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  • Experts Revisit Epi-LASIK

    By Lori Baker Schena, Contributing Writer
    Refractive Mgmt/Intervention

    This article is from April 2006 and may contain outdated material.

    A combination of factors is sparking a renewed interest in Epi-LASIK and other advanced surface ablation procedures—marking a gradual shift away from LASIK for many ophthalmologists across the country.

    This shift is occurring because “we can markedly reduce pain through newer medication strategies, thus neutralizing the chief advantage of LASIK,” noted John D. Sheppard, MD, associate professor of ophthalmology, microbiology and cell biology at Eastern Virginia Medical School, and president of Virginia Eye Consultants. “Additionally, some of the new wavefront corrections perform better when applied to the surface because they are not so diluted by the flap anterior to the correction. And there is also the huge safety advantage because of the exceedingly rare anatomical problems of corneal flap procedures. As a result, surface techniques are experiencing a renaissance, with many surgeons moving more toward Epi-LASIK and away from LASIK,” he added.

    The Emergence of Epi-LASIK

    Epithelial Laser In Situ Keratomileusis (Epi-LASIK) was first introduced by Ioannis Pallikaris, MD, PhD, and colleagues at the University of Crete, Greece. In this procedure, a suction device is placed on the eye to hold it, and an epikeratome is used to separate a sheet of epithelium above the Bowman’s layer and below the basement membrane prior to laser refractive surgery.

    Ernest W. Kornmehl, MD, medical director of Kornmehl Laser Eye Associates in Brookline, Mass., chose not to perform LASEK (laser epithelial keratomileusis) because it did not reduce pain or the risk of haze. LASEK involves cutting an ultrathin layer of epithelium, wetting the tissue with diluted alcohol and moving it aside for laser treatment (in contrast to PRK, in which the epithelium is completely removed). In LASEK, this epithelial flap is then replaced to aid in healing.

    “Intuitively, covering the cornea with dead epithelial cells did not make sense,” said Dr. Kornmehl. “However, Epi-LASIK intrigued me because although the cells will eventually die, they are living at the time of initial atraumatic separation from the cornea, where you are doing laser treatment, and the release of cytokines is minimized. Pathophysiologically, it makes more sense.”

    Flap on, flap off? One of the questions currently surrounding Epi-LASIK is what to do with the epithelial flap that is created.

    Since the flap continues to be viable due to the atraumatic removal of the epithelium, should it be placed back in position or not? Dr. Kornmehl currently removes the epithelium once the flap is made. “The major advantage of the epikeratome is its ability to remove the epithelium atraumatically with a smooth edge for 360 degrees, which I feel is more important than having the cells act as a bandage. A randomized trial is the best way to know which is the best flap strategy.” Some small studies currently under way suggest that replacing the epithelial flap actually slows visual rehabilitation.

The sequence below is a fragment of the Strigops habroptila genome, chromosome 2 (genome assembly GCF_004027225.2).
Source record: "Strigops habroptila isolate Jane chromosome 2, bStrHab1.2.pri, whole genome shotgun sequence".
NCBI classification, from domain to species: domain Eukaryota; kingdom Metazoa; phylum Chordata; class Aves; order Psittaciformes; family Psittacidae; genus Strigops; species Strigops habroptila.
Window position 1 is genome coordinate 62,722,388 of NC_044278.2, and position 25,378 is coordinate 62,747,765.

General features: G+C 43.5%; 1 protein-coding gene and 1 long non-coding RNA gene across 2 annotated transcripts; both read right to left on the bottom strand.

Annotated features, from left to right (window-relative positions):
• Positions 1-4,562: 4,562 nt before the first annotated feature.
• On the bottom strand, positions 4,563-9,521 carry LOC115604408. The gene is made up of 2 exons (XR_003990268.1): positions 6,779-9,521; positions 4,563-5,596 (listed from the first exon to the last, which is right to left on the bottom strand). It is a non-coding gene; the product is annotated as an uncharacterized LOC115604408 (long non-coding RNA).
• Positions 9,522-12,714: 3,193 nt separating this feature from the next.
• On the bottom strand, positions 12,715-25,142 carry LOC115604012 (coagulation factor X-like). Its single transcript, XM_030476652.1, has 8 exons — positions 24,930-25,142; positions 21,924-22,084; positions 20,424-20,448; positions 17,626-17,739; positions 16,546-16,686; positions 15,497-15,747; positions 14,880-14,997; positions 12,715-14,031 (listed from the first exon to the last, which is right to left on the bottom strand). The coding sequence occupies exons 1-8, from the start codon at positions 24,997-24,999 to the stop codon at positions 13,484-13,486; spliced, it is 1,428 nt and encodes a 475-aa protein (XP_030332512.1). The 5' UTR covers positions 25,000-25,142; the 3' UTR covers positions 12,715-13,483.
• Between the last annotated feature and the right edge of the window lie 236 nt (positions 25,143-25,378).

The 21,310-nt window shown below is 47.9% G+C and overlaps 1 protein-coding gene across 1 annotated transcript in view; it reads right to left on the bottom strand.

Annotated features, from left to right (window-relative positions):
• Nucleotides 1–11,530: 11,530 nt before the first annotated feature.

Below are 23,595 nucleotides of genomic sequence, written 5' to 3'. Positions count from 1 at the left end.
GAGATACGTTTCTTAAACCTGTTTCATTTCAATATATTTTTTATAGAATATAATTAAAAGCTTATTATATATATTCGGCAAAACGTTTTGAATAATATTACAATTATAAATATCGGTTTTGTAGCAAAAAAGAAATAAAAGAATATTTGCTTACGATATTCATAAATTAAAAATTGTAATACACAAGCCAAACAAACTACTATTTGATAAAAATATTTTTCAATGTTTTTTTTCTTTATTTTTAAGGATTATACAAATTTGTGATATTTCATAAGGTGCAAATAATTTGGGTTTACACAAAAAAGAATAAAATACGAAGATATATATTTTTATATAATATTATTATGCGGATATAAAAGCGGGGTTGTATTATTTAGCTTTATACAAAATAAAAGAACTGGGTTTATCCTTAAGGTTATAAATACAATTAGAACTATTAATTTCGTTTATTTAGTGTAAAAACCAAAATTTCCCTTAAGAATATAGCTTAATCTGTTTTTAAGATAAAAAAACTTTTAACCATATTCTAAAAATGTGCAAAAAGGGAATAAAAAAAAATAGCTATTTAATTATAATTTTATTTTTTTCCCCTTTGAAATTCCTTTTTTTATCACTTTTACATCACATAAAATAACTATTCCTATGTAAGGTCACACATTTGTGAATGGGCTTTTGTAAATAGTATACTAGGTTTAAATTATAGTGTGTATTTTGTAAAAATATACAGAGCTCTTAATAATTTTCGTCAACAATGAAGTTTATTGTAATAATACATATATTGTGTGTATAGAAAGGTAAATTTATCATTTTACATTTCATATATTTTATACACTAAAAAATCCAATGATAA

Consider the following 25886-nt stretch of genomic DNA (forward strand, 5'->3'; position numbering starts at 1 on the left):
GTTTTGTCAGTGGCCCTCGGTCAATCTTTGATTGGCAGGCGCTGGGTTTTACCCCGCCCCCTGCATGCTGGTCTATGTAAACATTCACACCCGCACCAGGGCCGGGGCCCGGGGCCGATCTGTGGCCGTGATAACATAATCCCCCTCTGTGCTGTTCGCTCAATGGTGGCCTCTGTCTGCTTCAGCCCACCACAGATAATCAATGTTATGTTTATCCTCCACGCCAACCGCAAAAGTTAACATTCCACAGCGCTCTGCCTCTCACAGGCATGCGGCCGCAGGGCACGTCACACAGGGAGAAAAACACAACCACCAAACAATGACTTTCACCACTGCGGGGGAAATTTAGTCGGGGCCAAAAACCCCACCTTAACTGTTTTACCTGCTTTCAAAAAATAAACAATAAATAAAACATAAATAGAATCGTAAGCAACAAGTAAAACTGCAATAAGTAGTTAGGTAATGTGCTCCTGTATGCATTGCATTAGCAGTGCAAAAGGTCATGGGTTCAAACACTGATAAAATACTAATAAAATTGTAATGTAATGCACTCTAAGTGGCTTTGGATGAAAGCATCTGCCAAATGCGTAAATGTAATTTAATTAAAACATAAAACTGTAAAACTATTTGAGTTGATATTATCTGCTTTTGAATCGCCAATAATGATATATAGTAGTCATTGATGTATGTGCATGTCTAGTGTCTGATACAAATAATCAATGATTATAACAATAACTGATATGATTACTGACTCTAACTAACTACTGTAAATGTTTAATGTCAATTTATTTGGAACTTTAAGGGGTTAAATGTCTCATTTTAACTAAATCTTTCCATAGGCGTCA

“This makes sense, again looking at our experience with PRK,” he said. “Patients have faster re-epithelialization when you ablate the cells with a laser rather with the Amoils brush because the laser edge is smooth for 360 degrees.”

    Robin F. Beran, MD, FACS, in practice at the Columbus Laser and Cataract Center in Ohio, uses about 60 percent LASIK and 40 percent advanced surface ablation in this practice. He noted that the epithelial flap has also been an issue in connection with the haze rate. “A lot of people say there is less haze with Epi-LASIK as opposed to PRK and LASEK,” he said. “I personally don’t believe there is any difference in haze whether you put the flap down or take the flap off. But to really obtain a definitive answer on the topic, you need to look at patients for at least a year to know your haze rate.”

    About that pain. Pain has always been an issue with PRK, Epi-LASIK and other advanced surface ablation procedures.

    However, “each surgeon is working out his or her best possible strategies to reduce pain,” noted Dr. Sheppard. He personally uses topical nonsteroidal anti-inflammatory medications such as Acular (Allergan) to reduce pain and inflammation after the Epi-LASIK procedure.

    Dr. Kornmehl also does not have any “major issues with pain” with his Epi-LASIK or PRK patients. He has found that applying chilled balanced salt solution immediately after the procedure has been extremely effective. If the surgeon is going to replace the epithelium, then a Weck popsicle should be used instead of chilled BSS to maintain the integrity of the epithelium. He also gives his patients Percocet and prescribes an NSAID to use for two days.